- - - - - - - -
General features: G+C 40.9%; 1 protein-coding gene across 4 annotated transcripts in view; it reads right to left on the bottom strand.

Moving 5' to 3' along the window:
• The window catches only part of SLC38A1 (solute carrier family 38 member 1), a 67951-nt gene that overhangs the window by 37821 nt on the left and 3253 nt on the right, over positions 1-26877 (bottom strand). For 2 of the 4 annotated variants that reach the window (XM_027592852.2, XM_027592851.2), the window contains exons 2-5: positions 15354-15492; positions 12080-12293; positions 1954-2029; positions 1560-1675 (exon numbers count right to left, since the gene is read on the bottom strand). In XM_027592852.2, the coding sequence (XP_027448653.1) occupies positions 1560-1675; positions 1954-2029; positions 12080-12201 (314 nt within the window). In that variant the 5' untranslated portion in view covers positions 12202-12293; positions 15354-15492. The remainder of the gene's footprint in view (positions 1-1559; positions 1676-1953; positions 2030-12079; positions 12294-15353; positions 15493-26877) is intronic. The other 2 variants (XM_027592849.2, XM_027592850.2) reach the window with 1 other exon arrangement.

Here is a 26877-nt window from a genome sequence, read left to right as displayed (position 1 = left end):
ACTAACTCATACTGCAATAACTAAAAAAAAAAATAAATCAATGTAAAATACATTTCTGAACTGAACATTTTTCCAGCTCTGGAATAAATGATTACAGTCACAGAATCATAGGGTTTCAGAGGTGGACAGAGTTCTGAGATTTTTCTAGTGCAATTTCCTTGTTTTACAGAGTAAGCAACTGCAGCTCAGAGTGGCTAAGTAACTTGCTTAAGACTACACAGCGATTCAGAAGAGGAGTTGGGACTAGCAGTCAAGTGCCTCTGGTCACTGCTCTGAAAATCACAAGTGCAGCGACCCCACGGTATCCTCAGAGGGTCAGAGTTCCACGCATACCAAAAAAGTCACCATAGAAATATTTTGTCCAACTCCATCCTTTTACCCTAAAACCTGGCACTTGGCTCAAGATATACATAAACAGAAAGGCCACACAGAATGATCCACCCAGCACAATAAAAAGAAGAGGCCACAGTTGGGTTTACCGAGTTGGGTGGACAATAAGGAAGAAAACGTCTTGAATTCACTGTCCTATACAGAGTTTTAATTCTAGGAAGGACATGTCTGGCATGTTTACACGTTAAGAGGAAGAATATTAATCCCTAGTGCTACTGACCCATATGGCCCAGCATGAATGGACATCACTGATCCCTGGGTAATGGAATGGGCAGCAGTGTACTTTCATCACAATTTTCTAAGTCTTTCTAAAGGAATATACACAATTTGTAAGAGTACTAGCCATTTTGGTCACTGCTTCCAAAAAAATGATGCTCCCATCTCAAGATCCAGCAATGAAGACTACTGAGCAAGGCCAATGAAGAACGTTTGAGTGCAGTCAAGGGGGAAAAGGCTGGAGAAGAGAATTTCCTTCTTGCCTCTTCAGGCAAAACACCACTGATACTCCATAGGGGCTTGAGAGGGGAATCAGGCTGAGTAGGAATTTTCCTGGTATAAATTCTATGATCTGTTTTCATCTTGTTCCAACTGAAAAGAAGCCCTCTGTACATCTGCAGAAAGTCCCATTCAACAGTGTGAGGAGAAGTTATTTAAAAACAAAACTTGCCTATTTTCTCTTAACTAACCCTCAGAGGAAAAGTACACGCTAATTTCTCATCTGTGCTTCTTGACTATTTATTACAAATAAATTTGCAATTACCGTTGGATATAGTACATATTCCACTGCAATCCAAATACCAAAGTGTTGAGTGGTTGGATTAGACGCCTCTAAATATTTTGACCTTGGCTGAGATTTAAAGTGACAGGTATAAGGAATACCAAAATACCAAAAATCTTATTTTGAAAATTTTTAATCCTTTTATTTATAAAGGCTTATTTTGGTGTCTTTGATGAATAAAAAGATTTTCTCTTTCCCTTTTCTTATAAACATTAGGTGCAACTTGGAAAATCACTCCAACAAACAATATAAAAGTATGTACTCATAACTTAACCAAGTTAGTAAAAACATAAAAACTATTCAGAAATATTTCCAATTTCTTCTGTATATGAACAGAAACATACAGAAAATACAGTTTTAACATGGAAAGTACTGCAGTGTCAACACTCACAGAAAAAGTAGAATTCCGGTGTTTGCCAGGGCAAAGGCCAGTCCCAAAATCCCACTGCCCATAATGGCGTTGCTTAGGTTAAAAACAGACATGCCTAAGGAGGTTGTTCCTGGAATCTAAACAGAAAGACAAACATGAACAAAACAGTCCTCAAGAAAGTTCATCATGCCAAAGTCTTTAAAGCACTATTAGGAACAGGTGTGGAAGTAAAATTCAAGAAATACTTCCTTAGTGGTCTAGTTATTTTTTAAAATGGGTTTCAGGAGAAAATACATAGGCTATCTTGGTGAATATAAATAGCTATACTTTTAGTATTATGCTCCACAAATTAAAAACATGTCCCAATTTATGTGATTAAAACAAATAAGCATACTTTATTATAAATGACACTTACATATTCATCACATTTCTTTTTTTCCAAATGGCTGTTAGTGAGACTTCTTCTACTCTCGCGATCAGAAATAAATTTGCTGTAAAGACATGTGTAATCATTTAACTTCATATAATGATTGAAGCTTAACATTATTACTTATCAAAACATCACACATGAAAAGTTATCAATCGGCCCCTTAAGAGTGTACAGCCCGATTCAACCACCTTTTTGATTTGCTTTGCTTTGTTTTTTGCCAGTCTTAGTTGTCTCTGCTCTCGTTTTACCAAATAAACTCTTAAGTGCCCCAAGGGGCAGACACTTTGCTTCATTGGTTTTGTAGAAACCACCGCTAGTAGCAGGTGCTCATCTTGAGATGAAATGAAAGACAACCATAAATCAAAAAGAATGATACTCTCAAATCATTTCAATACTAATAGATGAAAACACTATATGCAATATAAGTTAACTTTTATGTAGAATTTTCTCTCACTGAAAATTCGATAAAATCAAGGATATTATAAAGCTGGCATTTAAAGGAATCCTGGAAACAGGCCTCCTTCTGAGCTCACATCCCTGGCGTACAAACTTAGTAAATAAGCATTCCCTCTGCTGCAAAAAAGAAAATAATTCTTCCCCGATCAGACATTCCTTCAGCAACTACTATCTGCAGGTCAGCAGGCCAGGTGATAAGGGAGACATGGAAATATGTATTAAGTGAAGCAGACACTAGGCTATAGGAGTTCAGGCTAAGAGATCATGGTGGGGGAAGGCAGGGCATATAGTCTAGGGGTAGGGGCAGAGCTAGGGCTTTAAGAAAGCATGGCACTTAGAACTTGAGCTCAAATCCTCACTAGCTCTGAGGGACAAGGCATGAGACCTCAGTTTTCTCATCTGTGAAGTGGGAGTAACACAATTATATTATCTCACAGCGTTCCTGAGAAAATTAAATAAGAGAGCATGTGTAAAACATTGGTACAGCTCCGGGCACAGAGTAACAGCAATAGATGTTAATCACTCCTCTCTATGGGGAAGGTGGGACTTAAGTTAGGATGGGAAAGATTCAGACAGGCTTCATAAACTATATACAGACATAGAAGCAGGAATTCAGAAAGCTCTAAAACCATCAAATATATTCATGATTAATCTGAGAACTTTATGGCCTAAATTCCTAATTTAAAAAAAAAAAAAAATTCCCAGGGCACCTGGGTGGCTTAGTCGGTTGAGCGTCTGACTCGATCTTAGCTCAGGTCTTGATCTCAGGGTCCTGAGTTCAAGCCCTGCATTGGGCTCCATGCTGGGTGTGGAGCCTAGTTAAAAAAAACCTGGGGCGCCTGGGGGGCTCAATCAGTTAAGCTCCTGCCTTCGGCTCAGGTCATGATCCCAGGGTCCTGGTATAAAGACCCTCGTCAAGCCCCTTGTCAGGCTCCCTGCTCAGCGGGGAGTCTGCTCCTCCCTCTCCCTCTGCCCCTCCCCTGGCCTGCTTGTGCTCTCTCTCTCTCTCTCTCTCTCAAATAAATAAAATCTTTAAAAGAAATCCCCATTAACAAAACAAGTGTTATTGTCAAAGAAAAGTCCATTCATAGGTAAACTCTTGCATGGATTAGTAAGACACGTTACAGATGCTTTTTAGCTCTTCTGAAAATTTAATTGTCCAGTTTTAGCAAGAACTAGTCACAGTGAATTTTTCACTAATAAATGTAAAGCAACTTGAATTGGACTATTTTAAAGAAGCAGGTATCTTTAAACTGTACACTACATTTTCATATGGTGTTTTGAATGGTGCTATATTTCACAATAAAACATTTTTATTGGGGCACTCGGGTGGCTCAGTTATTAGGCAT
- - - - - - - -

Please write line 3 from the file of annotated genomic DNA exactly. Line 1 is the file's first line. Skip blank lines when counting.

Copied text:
• The window catches only part of SLC38A1 (solute carrier family 38 member 1), a 67951-nt gene that overhangs the window by 37821 nt on the left and 3253 nt on the right, over positions 1-26877 (bottom strand). For 2 of the 4 annotated variants that reach the window (XM_027592852.2, XM_027592851.2), the window contains exons 2-5: positions 15354-15492; positions 12080-12293; positions 1954-2029; positions 1560-1675 (exon numbers count right to left, since the gene is read on the bottom strand). In XM_027592852.2, the coding sequence (XP_027448653.1) occupies positions 1560-1675; positions 1954-2029; positions 12080-12201 (314 nt within the window). In that variant the 5' untranslated portion in view covers positions 12202-12293; positions 15354-15492. The remainder of the gene's footprint in view (positions 1-1559; positions 1676-1953; positions 2030-12079; positions 12294-15353; positions 15493-26877) is intronic. The other 2 variants (XM_027592849.2, XM_027592850.2) reach the window with 1 other exon arrangement.